These remarks are not judgment - they are the textual equivalent of crossing one's arms and pouting. Since they were posted in the aftermath of the proposal's removal, they were all the more disappointing since, having read the proposal, I was ready to see something really engage with the text.
If Lena Dunham did not want people to laugh at the self-involvement affected by her creative persona, she would not lay it on so thick, and it has never been so thick as in this book. In Girls, self-involvement is a substantial facet of each character and is cultivated to serve a different purpose for each of them. Marnie's manifests in her martyr complex, Jessa's as a protective measure against the tendency of others to project onto her. Shoshanna is self-involved because she's overwhelmed and embarrassed by her own complexity, scrutinizing her every action in order to cultivate the kind of behavior she thinks - warped as she is - is desired and acceptable. Hannah is beholden to a self-involved nature. She is fascinated by the behavior of others but her perception is not a precision instrument. She has not lived a lot, but that fascination is not the kind of thing one keeps a lid on until something is worth it. Fascination gets spent wherever it can focus. In the case of each of these characters, this alone provides a springboard from which they are triggered, if the narrative is so inclined, to change with ungraceful force and fervor. It is this potential that makes Girls worth my attention.
That said, what of Not That Kind of Girl can be gleaned from this proposal reads like Hannah's inner monologue. Without the context - Girls illustrates the function self-involvement serves socially - the reader has only to react against the text. If the reader doesn't find short-sightedness a funny quality, if it defines the place where "art" turns into a bid to get attention, then this book is not for that reader.
Doing it for attention - I would like to surgically extract that phrase from the vernacular. It implies something done solely for the benefit of others, solely to gain an audience that will thereafter be disappointed because the attention-getter has nothing, really, worth looking at. If an artist gets by without an audience, that's that artist's prerogative. But to say that an artist is not entitled to generate interest, to generate an audience, smacks of envy. Envy annihilates an argument. It reduces an argument to a complaint, to I have been inconvenienced.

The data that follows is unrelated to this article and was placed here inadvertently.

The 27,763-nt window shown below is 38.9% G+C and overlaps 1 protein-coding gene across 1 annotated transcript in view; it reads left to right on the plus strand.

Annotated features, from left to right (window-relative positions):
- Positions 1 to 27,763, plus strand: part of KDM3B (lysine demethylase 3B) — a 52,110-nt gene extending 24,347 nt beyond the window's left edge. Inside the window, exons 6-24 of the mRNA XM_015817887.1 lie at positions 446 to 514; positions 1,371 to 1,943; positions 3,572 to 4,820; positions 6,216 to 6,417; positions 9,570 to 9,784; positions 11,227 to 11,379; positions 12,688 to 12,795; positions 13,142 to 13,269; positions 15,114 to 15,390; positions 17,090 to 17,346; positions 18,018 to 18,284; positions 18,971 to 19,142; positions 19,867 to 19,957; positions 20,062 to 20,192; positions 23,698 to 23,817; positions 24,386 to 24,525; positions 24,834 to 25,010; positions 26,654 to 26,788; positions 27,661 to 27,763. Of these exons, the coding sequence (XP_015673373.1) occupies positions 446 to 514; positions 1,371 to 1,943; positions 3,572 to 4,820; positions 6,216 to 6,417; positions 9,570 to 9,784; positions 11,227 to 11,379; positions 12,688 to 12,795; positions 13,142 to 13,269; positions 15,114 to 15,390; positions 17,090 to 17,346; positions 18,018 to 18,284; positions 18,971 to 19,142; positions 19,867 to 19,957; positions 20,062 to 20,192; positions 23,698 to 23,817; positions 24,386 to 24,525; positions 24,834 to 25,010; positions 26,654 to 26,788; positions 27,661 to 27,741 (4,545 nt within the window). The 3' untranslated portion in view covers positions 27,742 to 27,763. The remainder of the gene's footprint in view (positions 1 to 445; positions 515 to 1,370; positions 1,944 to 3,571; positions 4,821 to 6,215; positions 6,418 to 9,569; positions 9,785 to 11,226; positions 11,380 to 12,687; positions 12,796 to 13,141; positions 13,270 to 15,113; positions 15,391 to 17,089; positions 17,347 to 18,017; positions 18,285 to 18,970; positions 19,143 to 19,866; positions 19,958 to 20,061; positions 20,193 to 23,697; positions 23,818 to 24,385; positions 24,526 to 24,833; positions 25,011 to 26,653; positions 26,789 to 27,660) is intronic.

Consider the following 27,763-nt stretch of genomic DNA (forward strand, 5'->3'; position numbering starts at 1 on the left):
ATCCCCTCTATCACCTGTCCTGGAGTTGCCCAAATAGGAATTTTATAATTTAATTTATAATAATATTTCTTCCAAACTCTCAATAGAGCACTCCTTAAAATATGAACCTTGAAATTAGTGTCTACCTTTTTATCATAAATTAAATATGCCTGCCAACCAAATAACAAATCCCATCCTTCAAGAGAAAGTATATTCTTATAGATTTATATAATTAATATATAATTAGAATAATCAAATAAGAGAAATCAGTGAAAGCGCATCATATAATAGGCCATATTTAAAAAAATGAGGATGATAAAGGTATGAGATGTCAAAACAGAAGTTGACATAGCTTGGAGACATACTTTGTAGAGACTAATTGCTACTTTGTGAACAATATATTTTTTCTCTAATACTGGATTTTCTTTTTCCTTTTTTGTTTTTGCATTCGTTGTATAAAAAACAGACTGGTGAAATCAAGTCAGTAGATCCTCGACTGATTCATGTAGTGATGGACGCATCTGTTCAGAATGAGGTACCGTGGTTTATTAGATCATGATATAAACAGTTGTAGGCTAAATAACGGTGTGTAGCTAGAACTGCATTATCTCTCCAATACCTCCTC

The section of the book I am most looking forward to reading is the one about her experience in therapy. It does not appear in the proposal. A considerable amount of the proposal is previously published material.
The most significant thing I took away from the proposal was the total astonishment that Cook picked out what he picked out, zeroing-in on what he asserted signified her relentless self-involvement. If I was in attack-mode, there are many, many, many other parts of the text I would have emphasized.
From what I am able to gather from the samples included in the proposal - which, again, includes a great deal of previously published material - this is a take-down of the advice genre, a disassembling from the marrow, as delivered by someone who cannot guide herself out of a self-imploding sentence, let alone readers in matters personal or professional. That is, I realized - after I took a step back - what I was expecting. Dunham has stated this is not a serious advice book. In the way of a disclaimer, the subtitle bears those quotation marks around the word learned. She does not believe a person of her age has anything to legitimately impart in the way of advice and has cited the absurdity of books like He's Just Not That Into You and people who believe themselves to be experts on matters such as dating.
I am bracing myself for all the people who will read this book very literally. It could undergo radical changes as it forms. Since the pieces included in the proposal have appeared elsewhere as stand-alone articles, those approaching the work with preconceived notions might take their appearance to signify the book was not written in jest.
I can't wait to see what happens.